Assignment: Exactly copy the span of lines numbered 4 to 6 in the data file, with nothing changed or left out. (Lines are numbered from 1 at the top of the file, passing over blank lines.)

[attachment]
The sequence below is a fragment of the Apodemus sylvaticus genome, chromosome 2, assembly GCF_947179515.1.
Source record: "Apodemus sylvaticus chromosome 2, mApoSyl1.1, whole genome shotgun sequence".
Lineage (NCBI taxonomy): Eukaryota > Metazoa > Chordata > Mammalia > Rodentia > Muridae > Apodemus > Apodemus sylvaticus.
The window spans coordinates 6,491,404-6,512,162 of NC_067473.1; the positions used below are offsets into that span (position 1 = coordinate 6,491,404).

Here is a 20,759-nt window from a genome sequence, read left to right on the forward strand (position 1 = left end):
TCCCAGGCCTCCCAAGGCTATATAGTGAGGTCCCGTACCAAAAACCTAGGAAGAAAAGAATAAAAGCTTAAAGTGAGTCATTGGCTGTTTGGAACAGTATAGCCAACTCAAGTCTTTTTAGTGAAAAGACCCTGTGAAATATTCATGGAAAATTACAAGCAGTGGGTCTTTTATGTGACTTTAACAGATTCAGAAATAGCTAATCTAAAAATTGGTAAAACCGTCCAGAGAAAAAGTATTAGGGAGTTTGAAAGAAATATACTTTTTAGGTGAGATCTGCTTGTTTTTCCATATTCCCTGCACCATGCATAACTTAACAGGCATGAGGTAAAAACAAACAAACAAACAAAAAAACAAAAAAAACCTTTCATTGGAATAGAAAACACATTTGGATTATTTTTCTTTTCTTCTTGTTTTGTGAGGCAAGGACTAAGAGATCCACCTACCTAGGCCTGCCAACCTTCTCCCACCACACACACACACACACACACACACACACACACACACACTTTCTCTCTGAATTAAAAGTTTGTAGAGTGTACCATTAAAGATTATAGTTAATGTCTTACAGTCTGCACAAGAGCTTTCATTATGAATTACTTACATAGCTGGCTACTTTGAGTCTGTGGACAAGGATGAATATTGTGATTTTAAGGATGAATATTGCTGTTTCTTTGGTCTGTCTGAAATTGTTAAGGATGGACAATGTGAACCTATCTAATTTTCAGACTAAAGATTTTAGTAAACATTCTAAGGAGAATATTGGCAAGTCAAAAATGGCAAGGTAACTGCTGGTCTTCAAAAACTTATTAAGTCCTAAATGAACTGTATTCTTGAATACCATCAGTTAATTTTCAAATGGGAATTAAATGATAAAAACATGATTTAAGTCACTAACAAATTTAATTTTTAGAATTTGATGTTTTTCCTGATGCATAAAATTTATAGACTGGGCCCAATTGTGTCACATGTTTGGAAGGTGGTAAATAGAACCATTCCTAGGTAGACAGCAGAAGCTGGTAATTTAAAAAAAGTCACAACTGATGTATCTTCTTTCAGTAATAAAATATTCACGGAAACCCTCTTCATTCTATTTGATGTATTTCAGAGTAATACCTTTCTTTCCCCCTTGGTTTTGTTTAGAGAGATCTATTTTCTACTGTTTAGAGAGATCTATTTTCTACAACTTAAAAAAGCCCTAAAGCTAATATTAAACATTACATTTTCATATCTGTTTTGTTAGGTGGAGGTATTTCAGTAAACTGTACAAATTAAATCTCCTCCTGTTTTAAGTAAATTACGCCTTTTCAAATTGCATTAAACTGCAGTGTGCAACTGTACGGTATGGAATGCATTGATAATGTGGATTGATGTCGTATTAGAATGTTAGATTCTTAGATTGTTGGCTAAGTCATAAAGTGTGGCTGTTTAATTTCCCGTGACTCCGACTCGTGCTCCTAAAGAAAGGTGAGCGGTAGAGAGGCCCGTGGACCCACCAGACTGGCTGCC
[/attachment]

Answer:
The window spans coordinates 6,491,404-6,512,162 of NC_067473.1; the positions used below are offsets into that span (position 1 = coordinate 6,491,404).

Here is a 20,759-nt window from a genome sequence, read left to right on the forward strand (position 1 = left end):
TCCCAGGCCTCCCAAGGCTATATAGTGAGGTCCCGTACCAAAAACCTAGGAAGAAAAGAATAAAAGCTTAAAGTGAGTCATTGGCTGTTTGGAACAGTATAGCCAACTCAAGTCTTTTTAGTGAAAAGACCCTGTGAAATATTCATGGAAAATTACAAGCAGTGGGTCTTTTATGTGACTTTAACAGATTCAGAAATAGCTAATCTAAAAATTGGTAAAACCGTCCAGAGAAAAAGTATTAGGGAGTTTGAAAGAAATATACTTTTTAGGTGAGATCTGCTTGTTTTTCCATATTCCCTGCACCATGCATAACTTAACAGGCATGAGGTAAAAACAAACAAACAAACAAAAAAACAAAAAAAACCTTTCATTGGAATAGAAAACACATTTGGATTATTTTTCTTTTCTTCTTGTTTTGTGAGGCAAGGACTAAGAGATCCACCTACCTAGGCCTGCCAACCTTCTCCCACCACACACACACACACACACACACACACACACACACACACTTTCTCTCTGAATTAAAAGTTTGTAGAGTGTACCATTAAAGATTATAGTTAATGTCTTACAGTCTGCACAAGAGCTTTCATTATGAATTACTTACATAGCTGGCTACTTTGAGTCTGTGGACAAGGATGAATATTGTGATTTTAAGGATGAATATTGCTGTTTCTTTGGTCTGTCTGAAATTGTTAAGGATGGACAATGTGAACCTATCTAATTTTCAGACTAAAGATTTTAGTAAACATTCTAAGGAGAATATTGGCAAGTCAAAAATGGCAAGGTAACTGCTGGTCTTCAAAAACTTATTAAGTCCTAAATGAACTGTATTCTTGAATACCATCAGTTAATTTTCAAATGGGAATTAAATGATAAAAACATGATTTAAGTCACTAACAAATTTAATTTTTAGAATTTGATGTTTTTCCTGATGCATAAAATTTATAGACTGGGCCCAATTGTGTCACATGTTTGGAAGGTGGTAAATAGAACCATTCCTAGGTAGACAGCAGAAGCTGGTAATTTAAAAAAAGTCACAACTGATGTATCTTCTTTCAGTAATAAAATATTCACGGAAACCCTCTTCATTCTATTTGATGTATTTCAGAGTAATACCTTTCTTTCCCCCTTGGTTTTGTTTAGAGAGATCTATTTTCTACTGTTTAGAGAGATCTATTTTCTACAACTTAAAAAAGCCCTAAAGCTAATATTAAACATTACATTTTCATATCTGTTTTGTTAGGTGGAGGTATTTCAGTAAACTGTACAAATTAAATCTCCTCCTGTTTTAAGTAAATTACGCCTTTTCAAATTGCATTAAACTGCAGTGTGCAACTGTACGGTATGGAATGCATTGATAATGTGGATTGATGTCGTATTAGAATGTTAGATTCTTAGATTGTTGGCTAAGTCATAAAGTGTGGCTGTTTAATTTCCCGTGACTCCGACTCGTGCTCCTAAAGAAAGGTGAGCGGTAGAGAGGCCCGTGGACCCACCAGACTGGCTGCC